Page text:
This is an excellent source of thoughtful photographic anecdotes, some stories and a bunch of assignments of many thought-provoking types.
No matter what level of photography you operate at, analog or digital, professional or not, I believe you'll benefit from this excellent sourcebook. You simply pick and choose the ones you want to take a shot at. It's not a novel. You don't need to read it cover to cover one chapter after the previous chapter. I read various assignments at random, thought about them, made a few notes and when I was off shooting on my own, reviewed my notes and thoughts to expand on the assignments and created some interesting results.
Some people here have questioned the fact this work doesn't contain photos. It doesn't need to nor do I suspect it was ever supposed to. Simply stated, it doesn't lead by example but rather stimulates your artistic curiosity, urging you to think about the assignments the contributors offer in short, concise form;. To embellish them or not is up to the reader and then go on to craft your own photographs. You learn by your own examples and critiquing your own work, deciding what YOU like and don't like about a particular photograph of yours.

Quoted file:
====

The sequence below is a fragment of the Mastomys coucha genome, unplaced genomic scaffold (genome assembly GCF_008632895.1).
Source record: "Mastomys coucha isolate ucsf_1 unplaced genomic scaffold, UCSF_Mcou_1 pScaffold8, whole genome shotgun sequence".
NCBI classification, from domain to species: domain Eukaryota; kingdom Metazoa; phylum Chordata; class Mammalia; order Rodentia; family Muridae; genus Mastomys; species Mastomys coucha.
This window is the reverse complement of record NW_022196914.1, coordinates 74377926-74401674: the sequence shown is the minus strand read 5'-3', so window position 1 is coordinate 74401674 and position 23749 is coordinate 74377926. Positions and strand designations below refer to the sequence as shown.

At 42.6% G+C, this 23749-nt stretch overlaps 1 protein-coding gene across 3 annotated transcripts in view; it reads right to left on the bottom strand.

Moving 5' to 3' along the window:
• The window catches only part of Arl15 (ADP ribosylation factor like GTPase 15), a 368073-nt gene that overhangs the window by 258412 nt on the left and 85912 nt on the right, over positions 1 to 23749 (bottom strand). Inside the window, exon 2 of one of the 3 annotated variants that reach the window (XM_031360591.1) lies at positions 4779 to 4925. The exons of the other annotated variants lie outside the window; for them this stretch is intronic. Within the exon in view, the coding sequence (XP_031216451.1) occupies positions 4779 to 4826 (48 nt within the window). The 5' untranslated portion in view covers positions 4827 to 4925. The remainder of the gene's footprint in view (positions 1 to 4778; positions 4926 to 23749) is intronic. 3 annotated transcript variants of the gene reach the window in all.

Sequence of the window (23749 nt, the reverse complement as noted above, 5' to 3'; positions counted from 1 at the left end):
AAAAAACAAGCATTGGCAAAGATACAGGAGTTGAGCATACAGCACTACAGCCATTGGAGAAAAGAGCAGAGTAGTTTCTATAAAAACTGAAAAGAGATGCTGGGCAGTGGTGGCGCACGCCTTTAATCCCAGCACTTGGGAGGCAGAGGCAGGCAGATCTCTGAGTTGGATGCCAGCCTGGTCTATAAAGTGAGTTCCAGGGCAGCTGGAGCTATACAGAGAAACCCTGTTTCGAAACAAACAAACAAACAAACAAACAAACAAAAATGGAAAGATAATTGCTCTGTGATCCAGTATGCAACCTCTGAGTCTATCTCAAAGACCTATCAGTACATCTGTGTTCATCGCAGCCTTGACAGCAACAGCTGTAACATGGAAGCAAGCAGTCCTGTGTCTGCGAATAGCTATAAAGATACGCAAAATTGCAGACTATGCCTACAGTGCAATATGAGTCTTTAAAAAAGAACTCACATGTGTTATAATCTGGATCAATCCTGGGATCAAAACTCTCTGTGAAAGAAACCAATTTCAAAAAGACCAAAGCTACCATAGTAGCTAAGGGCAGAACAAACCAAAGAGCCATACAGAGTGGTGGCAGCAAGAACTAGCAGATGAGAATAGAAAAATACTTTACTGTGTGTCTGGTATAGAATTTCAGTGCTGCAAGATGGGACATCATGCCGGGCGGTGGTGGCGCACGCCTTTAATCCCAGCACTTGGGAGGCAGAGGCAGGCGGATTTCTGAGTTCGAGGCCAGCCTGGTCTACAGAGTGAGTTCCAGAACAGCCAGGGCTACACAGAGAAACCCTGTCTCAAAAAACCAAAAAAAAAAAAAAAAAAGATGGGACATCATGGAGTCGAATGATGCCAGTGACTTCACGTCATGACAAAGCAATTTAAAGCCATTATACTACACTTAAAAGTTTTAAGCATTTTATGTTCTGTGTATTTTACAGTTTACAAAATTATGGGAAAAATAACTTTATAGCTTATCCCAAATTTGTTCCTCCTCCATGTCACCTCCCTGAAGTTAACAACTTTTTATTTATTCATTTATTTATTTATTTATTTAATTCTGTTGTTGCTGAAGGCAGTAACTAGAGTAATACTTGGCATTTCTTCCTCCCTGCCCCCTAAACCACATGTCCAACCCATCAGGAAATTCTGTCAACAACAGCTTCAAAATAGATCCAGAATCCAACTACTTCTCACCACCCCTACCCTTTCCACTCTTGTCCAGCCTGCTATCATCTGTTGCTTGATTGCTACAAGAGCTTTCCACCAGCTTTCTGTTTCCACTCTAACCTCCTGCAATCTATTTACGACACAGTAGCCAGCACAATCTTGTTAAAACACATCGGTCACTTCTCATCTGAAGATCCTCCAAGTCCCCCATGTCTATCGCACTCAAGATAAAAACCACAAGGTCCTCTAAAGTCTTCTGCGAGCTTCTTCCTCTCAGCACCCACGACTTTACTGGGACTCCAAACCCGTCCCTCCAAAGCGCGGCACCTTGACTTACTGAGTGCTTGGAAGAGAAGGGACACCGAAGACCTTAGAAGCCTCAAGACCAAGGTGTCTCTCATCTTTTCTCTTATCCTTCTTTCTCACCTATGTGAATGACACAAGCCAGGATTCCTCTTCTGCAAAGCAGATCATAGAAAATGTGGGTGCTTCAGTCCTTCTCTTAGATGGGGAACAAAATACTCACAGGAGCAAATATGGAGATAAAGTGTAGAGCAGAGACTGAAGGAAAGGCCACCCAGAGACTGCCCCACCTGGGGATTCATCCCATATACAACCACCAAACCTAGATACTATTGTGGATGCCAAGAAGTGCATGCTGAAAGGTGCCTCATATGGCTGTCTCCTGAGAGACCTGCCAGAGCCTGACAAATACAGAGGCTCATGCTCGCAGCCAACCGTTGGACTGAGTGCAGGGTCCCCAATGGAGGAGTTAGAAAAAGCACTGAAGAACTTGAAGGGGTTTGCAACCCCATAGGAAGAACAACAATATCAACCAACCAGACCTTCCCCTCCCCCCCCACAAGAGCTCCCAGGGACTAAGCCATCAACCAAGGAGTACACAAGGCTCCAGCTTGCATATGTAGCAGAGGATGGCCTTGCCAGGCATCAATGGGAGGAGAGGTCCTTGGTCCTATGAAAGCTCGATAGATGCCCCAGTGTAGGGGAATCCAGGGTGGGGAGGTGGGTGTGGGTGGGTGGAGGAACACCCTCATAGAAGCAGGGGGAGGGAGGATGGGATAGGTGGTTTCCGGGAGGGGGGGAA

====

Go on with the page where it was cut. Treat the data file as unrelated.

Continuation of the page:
You can do that individually or perhaps in small groups. Photography afterall, is an intensely personal pursuit. While it's not uncommon for some to try and duplicate someone elses work that you liked, all you learn from that experience is how to duplicate rather than producing original work. And while that's certainly appropriate in learning things like lighting, it doesn't help you grow in terms of conceptualization.
The suggestions used to spark creativity and conceptualization here are diverse and I found also quite interesting. I also enjoyed mulling them over in my off hours. It's a nice portable and fun piece of work, one I highly recommend. I've been in this business for 37 years. If you've gotten into a creative rut it will help liberate you. If you're not, it will still help expand your photographic horizons, maybe see things better and liberate your creativity in ways that you've perhaps never thought of. It also doesn't try and sell you anything. To me, those qualities are priceless and well-worth the $20 bucks. It also gives you the opportunity to support Aperture.